Machine Learning x Robots in Operations - Replacing Labour?


Automatons from Nimble Robotics help fill orders at Puma North America’s warehouse in Torrance, Calif.

With labour shortages concerning the US, some companies are turning to automation for the manual tasks that robots could aid.

Machine Learning is a field that has fascinated me to such an extent that I started to pursue it as soon as I heard the word Artificial Intelligence some coding years down the line and using AWS, I realised it’s something that I want myself to forever be associated with. But weren’t these robots just in the laboratories? Machine Learning just in front of your screen a few years back? Thanks to labour shortage, you have them at your place, the warehouses instead of humans! Let’s cut short and take a look!

Businesses use software-powered robotic arms to sort clothing and e-commerce parcels, even back your daily loaf of bread and industrial supplies. Don’t worry. Experts say tech will not replace human workers anytime soon. But they’re becoming sophisticated! How? The usage of Computer Vision - the ability of a computer to differentiate an object from another, the same technology that Tesla uses to drive its cars.

But is it mainstream? Well, Puma SE’s division Puma North America Inc., is using several robotic arms to assemble orders of clothing and shoes at a distribution centre in California. Whilst the company plans to install more robots at another site outside Indianapolis. The tech solutions provider is Nimble Robotics Inc. whose customers include the likes of Best Buy and Victoria’s Secret.

The robot performs with 99% accuracy and uses sensors like cameras, grippers and Artificial Intelligence, a project many electronic engineers might have developed for their final year projects but couldn’t make it mainstream. If the robot misses out, we have a manual operator taking care of the bit.

“I believe automation is the future,” Mr Leibbrandt said. “That doesn’t mean we reduce manpower … It’s pretty much a labour shortage which we face.” Helmut Leibbrandt is Puma’s Senior Vice President of the supply chain for Americas.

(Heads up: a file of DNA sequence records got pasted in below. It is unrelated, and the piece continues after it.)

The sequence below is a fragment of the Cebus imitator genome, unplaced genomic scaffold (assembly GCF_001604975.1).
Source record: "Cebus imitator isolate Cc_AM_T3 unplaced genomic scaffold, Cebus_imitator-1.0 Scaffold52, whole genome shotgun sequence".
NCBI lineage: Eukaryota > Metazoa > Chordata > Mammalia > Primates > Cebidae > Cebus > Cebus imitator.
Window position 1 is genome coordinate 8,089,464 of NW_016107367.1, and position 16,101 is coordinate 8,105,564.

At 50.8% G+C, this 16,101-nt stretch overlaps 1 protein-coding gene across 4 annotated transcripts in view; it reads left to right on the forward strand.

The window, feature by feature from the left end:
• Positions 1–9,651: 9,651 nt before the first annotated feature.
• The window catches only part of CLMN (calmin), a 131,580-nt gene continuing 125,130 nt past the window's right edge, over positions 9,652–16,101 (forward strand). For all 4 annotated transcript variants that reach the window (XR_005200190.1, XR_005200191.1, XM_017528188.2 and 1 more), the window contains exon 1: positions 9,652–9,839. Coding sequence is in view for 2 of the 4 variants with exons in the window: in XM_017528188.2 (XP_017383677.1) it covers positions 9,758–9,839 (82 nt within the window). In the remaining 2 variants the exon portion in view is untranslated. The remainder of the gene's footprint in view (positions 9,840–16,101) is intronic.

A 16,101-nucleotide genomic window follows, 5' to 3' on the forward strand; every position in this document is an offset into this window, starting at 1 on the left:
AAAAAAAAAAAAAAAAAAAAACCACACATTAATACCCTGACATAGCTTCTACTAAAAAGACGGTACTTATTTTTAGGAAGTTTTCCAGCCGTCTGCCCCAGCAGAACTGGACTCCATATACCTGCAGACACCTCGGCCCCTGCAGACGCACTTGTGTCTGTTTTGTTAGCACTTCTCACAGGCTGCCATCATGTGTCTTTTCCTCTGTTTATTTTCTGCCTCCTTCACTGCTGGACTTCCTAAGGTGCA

Should you be worried that automation is taking off?


Here’s an infographic from McKinsey showing the statistic

Automation ranges across the world, especially in technologically advanced Japan.

SB Logistics Corp. and SoftBank Robotics Corp., both companies of SoftBank Group Corp. of Japan, constructed a highly automated fulfilment facility in Ichikawa, Japan, last year. The facility picks and packs commodities including electronics, home goods, and canned foods using robots technology from SoftBank-backed company Berkshire Grey Inc. Berkshire Grey’s president and chief operating officer, Steve Johnson, said the facility keeps around 50,000 goods and that robots conduct about half of the picking, intending to automate all activities eventually.

Don’t worry; we won’t get 100% automation, as quoted from Julian Counihan, the general partner at Schematic Ventures.

Right now, using robots to pick orders makes most financial sense in 24/7 operations with a limited number of products, said Hasan Dandashly, chief executive of Atlanta-based Dematic Corp., a subsidiary of KION Group. AG is one of the largest providers of logistics and manufacturing automation.

“The pace of adoption is still evolving,” Mr Dandashly said. “I don’t think we are on the verge of not having human pickers anytime soon.”

- Excerpts from WSJ report

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